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US Budget Deficit up 77 Percent So Far This Budget Year

U.S. News

The Congressional Budget Office is projecting that this year's deficit will hit $897 billion, up 15.1 percent from the $779 billion deficit recorded last year. In the CBO's projections for the next decade, it forecasts that the deficit will once again top $1 trillion annually beginning in 2022 and will never fall below $1 trillion over the rest of the forecast period.


US Government Records Another Budget Deficit in February

U.S. News

The Treasury Department reported Friday that the deficit came in at $192 billion last month, little-changed from a $192.6 billion deficit in February 2016. This year's budget hole would have been deeper. But the Internal Revenue Service is required by a new law to delay tax refunds to those who file for the earned income tax credit while it looks for fraud. The credit reduces taxes or provides refunds to low-income Americans.


CBO: Budget deficit for 2016 registers at 588B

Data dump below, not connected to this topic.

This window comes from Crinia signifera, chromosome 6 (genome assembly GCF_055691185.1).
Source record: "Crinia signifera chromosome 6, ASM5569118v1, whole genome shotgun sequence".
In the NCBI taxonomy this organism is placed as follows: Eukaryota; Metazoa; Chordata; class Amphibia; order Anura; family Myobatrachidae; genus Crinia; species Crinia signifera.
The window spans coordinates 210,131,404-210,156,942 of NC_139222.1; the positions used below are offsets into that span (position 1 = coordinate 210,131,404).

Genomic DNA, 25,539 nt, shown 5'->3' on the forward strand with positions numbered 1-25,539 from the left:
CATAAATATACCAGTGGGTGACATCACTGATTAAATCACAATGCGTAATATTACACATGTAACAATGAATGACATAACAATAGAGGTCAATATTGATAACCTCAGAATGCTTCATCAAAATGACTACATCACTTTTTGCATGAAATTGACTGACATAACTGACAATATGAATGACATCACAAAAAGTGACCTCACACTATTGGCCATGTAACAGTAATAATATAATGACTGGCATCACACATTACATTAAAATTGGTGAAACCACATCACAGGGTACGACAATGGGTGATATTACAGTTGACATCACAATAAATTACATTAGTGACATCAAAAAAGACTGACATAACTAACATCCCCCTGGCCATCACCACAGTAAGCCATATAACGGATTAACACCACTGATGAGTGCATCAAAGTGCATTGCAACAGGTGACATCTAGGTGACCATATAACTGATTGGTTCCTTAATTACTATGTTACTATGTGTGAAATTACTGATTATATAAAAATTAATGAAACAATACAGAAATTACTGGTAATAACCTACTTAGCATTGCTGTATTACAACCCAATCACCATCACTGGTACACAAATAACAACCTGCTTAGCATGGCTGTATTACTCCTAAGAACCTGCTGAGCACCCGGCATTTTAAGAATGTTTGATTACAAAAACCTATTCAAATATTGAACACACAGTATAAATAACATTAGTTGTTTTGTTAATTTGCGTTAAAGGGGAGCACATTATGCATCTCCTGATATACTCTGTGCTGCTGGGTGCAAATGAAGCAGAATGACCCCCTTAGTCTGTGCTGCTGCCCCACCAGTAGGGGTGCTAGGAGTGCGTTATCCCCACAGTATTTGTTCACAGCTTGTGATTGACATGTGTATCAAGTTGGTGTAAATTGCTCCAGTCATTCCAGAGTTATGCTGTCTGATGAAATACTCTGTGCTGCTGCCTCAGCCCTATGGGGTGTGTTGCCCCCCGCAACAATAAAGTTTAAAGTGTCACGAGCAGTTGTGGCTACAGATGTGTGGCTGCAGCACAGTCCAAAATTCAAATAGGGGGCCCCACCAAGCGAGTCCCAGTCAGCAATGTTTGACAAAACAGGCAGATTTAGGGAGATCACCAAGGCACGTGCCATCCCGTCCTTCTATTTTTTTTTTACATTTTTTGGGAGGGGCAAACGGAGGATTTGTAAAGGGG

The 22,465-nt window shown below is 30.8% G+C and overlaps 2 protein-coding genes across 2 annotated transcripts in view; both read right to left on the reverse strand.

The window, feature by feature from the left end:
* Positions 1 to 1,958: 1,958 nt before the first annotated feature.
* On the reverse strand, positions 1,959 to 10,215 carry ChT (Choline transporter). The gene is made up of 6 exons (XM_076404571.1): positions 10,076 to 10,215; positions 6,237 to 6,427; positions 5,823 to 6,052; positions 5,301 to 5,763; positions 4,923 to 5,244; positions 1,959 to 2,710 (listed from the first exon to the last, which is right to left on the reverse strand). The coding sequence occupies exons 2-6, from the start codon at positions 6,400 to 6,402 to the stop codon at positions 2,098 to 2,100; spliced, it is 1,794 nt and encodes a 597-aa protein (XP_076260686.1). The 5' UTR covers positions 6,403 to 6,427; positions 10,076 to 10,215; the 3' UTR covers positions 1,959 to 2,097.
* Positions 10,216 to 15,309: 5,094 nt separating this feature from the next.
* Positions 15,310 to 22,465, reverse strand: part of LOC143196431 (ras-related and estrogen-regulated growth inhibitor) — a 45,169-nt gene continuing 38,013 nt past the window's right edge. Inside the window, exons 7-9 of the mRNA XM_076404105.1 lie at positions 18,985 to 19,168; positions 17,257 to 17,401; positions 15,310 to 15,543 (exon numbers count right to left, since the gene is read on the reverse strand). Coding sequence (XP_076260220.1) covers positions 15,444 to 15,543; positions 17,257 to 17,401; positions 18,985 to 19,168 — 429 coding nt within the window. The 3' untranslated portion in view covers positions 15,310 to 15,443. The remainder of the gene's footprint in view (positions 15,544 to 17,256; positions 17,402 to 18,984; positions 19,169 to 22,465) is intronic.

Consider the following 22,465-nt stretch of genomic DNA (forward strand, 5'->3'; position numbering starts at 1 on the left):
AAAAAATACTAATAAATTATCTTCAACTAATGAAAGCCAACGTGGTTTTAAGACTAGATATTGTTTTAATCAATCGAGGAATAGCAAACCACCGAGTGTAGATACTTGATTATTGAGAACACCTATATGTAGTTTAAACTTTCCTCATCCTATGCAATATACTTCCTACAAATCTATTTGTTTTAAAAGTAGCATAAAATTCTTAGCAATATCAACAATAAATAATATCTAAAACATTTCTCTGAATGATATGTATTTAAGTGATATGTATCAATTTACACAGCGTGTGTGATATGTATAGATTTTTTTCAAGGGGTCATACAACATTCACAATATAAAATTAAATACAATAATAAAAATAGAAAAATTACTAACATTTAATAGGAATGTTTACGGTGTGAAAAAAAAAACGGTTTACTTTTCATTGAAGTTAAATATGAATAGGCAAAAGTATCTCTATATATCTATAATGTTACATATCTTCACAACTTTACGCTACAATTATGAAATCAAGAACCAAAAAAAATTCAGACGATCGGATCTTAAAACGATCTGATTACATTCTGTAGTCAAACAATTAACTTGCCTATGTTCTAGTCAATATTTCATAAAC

U.S. News

The deficit is equal to 3.2 percent of the size of the economy, a measure closely watched by analysts and economists. By that metric, the 2016 deficit represents the first increase after years of declines since the record deficits posted in the early years of President Barack Obama's tenure.


City Council Eliminates Lingering Deficit in School Budget

U.S. News

City Manager Joseph Nicholson told councilors that the Newport School Department had a deficit of $1,727,394 in its operating and capital fund budgets for fiscal 2018. The Newport Daily News reports the department also had a positive balance that helped pay down part of the deficit, and the city's municipal budget had a year-end surplus of approximately $900,000.


US budget deficit nearly doubles in December from year ago

U.S. News

The Treasury Department says the December budget deficit was $27.5 billion, nearly double the $14 billion in December 2015. In the first three months of the government's budget year, the deficit is slightly below last year's total. But adjusting for calendar quirks that moved some large benefit payments into September, the deficit has worsened in the past three months.